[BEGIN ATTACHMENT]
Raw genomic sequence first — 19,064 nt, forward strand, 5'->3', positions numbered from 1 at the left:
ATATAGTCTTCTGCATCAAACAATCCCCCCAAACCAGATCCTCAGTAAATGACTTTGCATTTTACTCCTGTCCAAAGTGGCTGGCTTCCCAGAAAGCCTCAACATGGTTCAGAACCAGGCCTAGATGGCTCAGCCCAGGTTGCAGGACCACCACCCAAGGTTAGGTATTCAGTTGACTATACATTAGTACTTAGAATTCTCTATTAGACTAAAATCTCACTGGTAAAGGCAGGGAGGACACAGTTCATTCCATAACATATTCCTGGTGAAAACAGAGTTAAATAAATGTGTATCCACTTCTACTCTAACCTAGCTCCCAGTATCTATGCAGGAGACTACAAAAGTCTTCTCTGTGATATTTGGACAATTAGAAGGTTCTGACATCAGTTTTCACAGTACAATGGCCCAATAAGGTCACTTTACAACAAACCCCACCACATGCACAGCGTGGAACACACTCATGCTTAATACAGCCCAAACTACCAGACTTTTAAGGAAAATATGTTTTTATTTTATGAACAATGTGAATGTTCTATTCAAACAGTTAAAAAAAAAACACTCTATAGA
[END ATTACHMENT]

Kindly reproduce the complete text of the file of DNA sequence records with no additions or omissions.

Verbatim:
Raw genomic sequence first — 19,064 nt, forward strand, 5'->3', positions numbered from 1 at the left:
ATATAGTCTTCTGCATCAAACAATCCCCCCAAACCAGATCCTCAGTAAATGACTTTGCATTTTACTCCTGTCCAAAGTGGCTGGCTTCCCAGAAAGCCTCAACATGGTTCAGAACCAGGCCTAGATGGCTCAGCCCAGGTTGCAGGACCACCACCCAAGGTTAGGTATTCAGTTGACTATACATTAGTACTTAGAATTCTCTATTAGACTAAAATCTCACTGGTAAAGGCAGGGAGGACACAGTTCATTCCATAACATATTCCTGGTGAAAACAGAGTTAAATAAATGTGTATCCACTTCTACTCTAACCTAGCTCCCAGTATCTATGCAGGAGACTACAAAAGTCTTCTCTGTGATATTTGGACAATTAGAAGGTTCTGACATCAGTTTTCACAGTACAATGGCCCAATAAGGTCACTTTACAACAAACCCCACCACATGCACAGCGTGGAACACACTCATGCTTAATACAGCCCAAACTACCAGACTTTTAAGGAAAATATGTTTTTATTTTATGAACAATGTGAATGTTCTATTCAAACAGTTAAAAAAAAAACACTCTATAGA